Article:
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Calculating compensation for general protections breach; Part 3

Compensation for general protections contraventions Part 3; how to calculate compensation for non-economic loss
Non-economic loss
“I first deal with the Respondents’ argument that the Applicant has failed to prove her case, because of the lack of medical evidence to support her argument that she suffered anxiety, distress, insomnia, panic attacks, loss of self-esteem and suicidal ideation. It is not necessary that there be before the Court expert medical evidence for a Court to find that an Applicant has suffered distress, anxiety or other symptoms as a consequence of contraventions engaged in by a Respondent: see Oracle at [105] referring to the decision of the Court in Walker v Citigroup.
In this case the Applicant gave unchallenged sworn evidence in the trial and in the proceedings, regarding the psychological impact of the contraventions; which included both the conduct of the Second Respondent and her dismissal. She gave evidence of the medication she was prescribed by her Psychiatrist.
The question I must determine is whether the Applicant’s psychological symptoms were caused by the contraventions in question. This question is complicated by the fact that, on the Applicant’s own evidence, she was already suffering psychological symptoms and taking medication, because of the sexual harassment she alleges the former owner of the business engaged in prior to the contraventions.
In Oracle, Kenny J said this about cases in which there may be multiple factors contributing to psychological injury (at [69] to [70]):
o Further, quite apart from the appellant’s suggested application of Hall v A & A Sheiban, there is likely error in an approach which concludes without further analysis that the presence of multiple factors giving rise to a specific form of loss or damage will bar a victim of sexual harassment from recouping compensation for the part which the contravening conduct played in that loss. That discriminatory conduct which contributed (but was not the sole contributor) to the onset of injury is a loss “suffered because of the conduct of the respondent” was accepted without question by French and Jacobson JJ in Qantas Airways Ltd v Gama at [99] in the course of applying s 46PO of the AHRC Act. Such an acceptance reflects the remedial nature of s 46PO(4)(d). In reflecting on s 82(1) of the Trade Practices Act 1974 (Cth), which was in its terms relevantly indistinguishable from s 46PO(4)(d), Hayne J explained in Henville v Walker at 509 [163] :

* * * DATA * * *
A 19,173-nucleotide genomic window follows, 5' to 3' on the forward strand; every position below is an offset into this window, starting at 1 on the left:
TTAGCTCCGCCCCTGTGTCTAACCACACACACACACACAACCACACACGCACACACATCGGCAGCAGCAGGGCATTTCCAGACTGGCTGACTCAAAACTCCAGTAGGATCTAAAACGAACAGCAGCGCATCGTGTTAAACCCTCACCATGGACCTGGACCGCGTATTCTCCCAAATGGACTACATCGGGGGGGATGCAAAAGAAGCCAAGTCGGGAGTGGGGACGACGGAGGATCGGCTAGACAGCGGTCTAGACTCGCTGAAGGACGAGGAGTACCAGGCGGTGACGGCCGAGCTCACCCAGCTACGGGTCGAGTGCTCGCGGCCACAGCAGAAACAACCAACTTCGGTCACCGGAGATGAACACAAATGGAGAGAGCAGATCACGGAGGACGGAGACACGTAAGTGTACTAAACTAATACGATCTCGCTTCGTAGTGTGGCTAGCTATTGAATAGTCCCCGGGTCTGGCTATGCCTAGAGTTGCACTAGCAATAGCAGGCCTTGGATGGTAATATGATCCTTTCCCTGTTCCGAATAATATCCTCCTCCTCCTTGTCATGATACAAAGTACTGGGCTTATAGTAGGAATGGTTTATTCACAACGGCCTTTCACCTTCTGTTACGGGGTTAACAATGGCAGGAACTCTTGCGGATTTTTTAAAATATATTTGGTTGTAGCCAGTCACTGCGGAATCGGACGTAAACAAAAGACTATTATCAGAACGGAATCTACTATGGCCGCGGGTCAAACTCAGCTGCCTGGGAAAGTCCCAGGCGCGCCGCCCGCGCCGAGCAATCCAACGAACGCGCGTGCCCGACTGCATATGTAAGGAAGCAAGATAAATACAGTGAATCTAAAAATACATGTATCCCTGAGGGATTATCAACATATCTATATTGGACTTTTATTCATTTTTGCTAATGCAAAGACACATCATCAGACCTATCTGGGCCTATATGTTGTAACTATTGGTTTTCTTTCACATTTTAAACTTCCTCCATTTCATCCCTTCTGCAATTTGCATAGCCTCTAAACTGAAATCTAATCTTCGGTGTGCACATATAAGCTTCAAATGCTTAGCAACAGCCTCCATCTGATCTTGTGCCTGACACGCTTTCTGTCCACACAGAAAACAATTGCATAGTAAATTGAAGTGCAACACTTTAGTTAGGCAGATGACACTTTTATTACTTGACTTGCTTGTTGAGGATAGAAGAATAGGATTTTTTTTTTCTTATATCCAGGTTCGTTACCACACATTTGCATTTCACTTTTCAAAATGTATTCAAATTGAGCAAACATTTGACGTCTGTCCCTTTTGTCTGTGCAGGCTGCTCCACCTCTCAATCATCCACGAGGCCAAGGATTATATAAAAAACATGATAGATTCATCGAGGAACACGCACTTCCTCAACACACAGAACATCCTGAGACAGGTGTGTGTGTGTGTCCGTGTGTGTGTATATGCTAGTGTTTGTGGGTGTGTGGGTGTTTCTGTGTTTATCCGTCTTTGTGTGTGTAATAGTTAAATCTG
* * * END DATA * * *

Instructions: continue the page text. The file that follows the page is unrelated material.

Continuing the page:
 [S]eldom, if ever, will contravening conduct be the sole cause of a person suffering loss. Other factors will always be capable of identification as a cause of their loss … What the Act directs attention to is whether the contravening conduct was a cause. It does not require, or permit, the attribution of some qualification such as “solely” or “principally” to the word “by”.

(Emphasis in original)
o (See also Henville v Walker at 482-483 [68]-[72] (Gaudron J).)
o In I & L Securities Pty Ltd v HTW Valuers at 130 [62] Gaudron, Gummow and Hayne JJ elaborated that:
 As was recognised in Henville v Walker there may be cases where it will be possible to say that some of the damage suffered by a person following the contravention of the Act was not caused by the contravention. But because the relevant question is whether the contravention was a cause of (in the sense of materially contributed to) the loss, cases in which it will be necessary and appropriate to divide up the loss that has been suffered and attribute parts of the loss to particular causative events are likely to be rare. Further it is only in a case where it is found that the alleged contravention did not materially contribute to some part of the loss claimed that it will be useful to speak of what caused that separate part of the loss as being “independent” of the contravention.

(Emphasis in original)
In this case, the Applicant was suffering anxiety, distress and taking prescribed medications before the contraventions. Her unchallenged evidence is that she was managing, nevertheless, to work until she was dismissed. I am satisfied that the conduct of the Second Respondent in terminating her employment in contravention of the Act, both prolonged and exacerbated these symptoms, with the consequence she suffers, in addition, panic attacks, loss of self-esteem and experiences moments of suicidal ideation.
I am satisfied that an award of compensation for this loss in the amount of $10,000.00 is neither derisory nor excessive and I will so Order.

Collison v Brighton Road Enterprises Pty Ltd T/A The Grosvenor Hotel & Anor (No.2) (2016) FCCA 1798 per Jones J

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